Meet Spain’s First Black Lawmaker, Rita Bosaho

A nurse born in Equatorial Guinea is now a lawmaker in Spain. DW’s Lauren Frayer reports on how she is helping the western European country to nudge back the frontiers of diversity.

“I was born in Equatorial Guinea when it was a Spanish colony,” explains Rita Bosaho. “My parents died when I was very young, and I came to live with a foster family in Spain.”


Bosaho’s foster father was in the military, so they moved around, living in several Spanish cities. She was the only black child in a white foster family and in all of her schools, until university.

Compared with the rest of Europe, Spain is a relatively homogenous society. It has traditionally sent emigrants abroad, rather than receiving them, especially in the 1970s, when Bosaho was growing up. She is now 50.

She says she credits her foster parents with teaching her the values of equality and justice. She became a hospital nurse and volunteered with disadvantaged populations of Roma and other minorities in the rough northern barrios of Alicante, on Spain’s Mediterranean coast.


Then, two years ago, when Spain’s new left-wing political party, Podemos, began searching for diverse, accomplished people willing to go into politics, Bosaho signed up.

‘Lots of people don’t understand I’m Spanish’

In elections on December 20, 2015, she won a seat in Spain’s parliament becoming the first person of color, male or female, ever to do so in modern Spanish history.

Bosaho is still coming to terms with her newfound fame.

“I feel humbled and proud, and hope I can empower minorities,” she says. “There are lots of people who don’t understand that I’m Spanish. They see that I’m black and think those two things can’t go together.”

But the Spanish population is changing. More than 10 percent are immigrants who’ve become Spanish citizens, though most are lighter skinned, from Latin America or Eastern Europe.

Spain received a wave of Latino immigrants in the 1990s, during its economic boom years, when there were ample jobs in construction and home health care. Spanish law allows citizens of most former Spanish colonies, many of which are in Latin America, to obtain Spanish passports within just two years.

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Under-represented in politics

Some of those Latinos returned to their countries of origin after Spain’s economy began faltering in 2008. Spanish unemployment remains stuck above 20 percent, and many immigrants worry they are over-represented in the jobless ranks while under-represented in politics.

At a recent community gathering in Valencia, on Spain’s Mediterranean coast, immigrants from several Latin American countries packed into a local Podemos office to meet Bosaho, their new lawmaker.

“I’m so proud to see a woman, an African woman, no less, representing us in parliament,” says Patricia Villalba, an unemployed 58-year-old originally from Ecuador. “Immigrants should be more visible in Spanish society.”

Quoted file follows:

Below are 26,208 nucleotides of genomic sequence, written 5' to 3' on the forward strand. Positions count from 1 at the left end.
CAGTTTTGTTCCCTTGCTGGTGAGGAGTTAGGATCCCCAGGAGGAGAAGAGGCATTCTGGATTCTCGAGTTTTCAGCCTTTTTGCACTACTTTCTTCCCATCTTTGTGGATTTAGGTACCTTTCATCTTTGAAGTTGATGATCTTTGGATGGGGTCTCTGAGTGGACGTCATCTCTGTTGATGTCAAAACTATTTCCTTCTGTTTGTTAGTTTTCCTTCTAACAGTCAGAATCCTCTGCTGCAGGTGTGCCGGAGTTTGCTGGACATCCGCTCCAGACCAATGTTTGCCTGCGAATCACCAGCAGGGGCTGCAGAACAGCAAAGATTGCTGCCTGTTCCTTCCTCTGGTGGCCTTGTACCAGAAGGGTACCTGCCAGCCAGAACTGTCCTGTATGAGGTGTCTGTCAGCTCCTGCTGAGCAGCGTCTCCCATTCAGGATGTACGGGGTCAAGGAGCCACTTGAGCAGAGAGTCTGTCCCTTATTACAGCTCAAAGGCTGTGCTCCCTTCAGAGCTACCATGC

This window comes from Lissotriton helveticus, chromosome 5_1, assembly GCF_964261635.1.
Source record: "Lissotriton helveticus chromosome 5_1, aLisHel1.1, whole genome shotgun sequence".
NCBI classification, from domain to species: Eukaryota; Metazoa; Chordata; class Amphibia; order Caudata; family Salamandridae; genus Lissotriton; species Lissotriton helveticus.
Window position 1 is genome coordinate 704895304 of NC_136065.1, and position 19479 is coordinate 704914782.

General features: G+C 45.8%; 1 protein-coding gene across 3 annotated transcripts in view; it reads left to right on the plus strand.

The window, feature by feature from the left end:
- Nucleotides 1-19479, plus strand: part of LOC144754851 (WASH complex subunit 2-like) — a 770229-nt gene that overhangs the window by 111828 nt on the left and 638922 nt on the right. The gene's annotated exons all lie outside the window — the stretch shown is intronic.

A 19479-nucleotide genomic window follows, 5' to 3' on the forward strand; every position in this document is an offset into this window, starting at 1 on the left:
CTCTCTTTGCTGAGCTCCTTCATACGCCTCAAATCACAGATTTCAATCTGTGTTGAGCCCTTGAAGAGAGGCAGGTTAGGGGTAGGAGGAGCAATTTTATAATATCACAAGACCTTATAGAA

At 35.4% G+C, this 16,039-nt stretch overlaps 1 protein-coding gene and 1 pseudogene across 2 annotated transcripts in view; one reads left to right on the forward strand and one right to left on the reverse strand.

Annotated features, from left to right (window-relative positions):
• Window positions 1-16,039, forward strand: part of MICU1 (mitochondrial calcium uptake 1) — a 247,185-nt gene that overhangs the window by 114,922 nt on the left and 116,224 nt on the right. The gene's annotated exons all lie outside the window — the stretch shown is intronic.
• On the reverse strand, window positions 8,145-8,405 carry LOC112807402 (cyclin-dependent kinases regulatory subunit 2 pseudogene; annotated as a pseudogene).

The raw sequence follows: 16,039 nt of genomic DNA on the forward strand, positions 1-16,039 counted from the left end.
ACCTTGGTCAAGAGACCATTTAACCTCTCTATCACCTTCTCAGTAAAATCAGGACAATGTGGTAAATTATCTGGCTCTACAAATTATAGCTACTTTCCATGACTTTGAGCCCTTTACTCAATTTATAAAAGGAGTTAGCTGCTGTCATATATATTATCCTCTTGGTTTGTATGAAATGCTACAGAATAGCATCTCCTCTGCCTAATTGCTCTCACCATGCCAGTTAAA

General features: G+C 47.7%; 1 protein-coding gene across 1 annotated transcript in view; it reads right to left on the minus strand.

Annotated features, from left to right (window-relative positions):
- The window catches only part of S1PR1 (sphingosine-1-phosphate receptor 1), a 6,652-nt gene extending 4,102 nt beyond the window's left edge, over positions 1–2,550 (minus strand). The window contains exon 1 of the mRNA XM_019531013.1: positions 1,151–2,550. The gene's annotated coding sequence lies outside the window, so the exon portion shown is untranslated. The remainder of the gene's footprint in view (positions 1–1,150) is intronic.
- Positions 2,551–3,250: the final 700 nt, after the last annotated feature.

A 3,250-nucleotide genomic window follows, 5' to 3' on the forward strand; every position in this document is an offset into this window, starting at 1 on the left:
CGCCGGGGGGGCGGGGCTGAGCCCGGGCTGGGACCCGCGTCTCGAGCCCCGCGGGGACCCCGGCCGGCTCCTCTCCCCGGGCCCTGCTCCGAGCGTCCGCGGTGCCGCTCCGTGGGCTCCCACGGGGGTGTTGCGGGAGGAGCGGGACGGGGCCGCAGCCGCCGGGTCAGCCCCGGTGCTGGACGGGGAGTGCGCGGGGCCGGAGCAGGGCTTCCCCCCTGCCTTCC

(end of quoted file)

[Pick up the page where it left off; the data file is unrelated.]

Europe has struggled with an influx of migrants and asylum seekers that brought more than 1 million people to its shores in 2015, with more than 140,000 more following since January. Many are fleeing the war in Syria, but economic migrants have also joined their ranks.

Arab and African migrants and refugees typically want to go to more prosperous northern Europe, and while Spain has agreed to accept more than 17,000 refugees under European Union quota plans, just a small fraction of those have arrived from landing zones in Greece and Italy. Madrid’s city hall is nevertheless draped in a “Refugees Welcome” banner.

Unlike in other parts of Europe, there is no major far-right, anti-immigrant political movement here, though racism exists. In 2014, a banana was hurled at a Brazilian soccer player in Spain’s Villareal stadium, and spectators taunted a Spanish team’s Senegalese player by making monkey noises.

Bosaho’s own party, Podemos, has been criticized for promising dignity to unemployed protesters in the street but not yet backing that up with policy. Bosaho has yet to author any legislation. But she’s changing perceptions about those who do.

The stereotype of a Spanish politician “is always a man, the typical white man,” says Aitana Christensen Ribera, an 18-year-old high school student who met Bosaho when the lawmaker visited her high school. “And now you have her! That’s the new politics.”

But Bosaho is aware of the scope of the challenge she faces.

“People in Spain see me differently,” she says. “And I worry they value me differently. How can I convince people I’m Spanish, just like them?”

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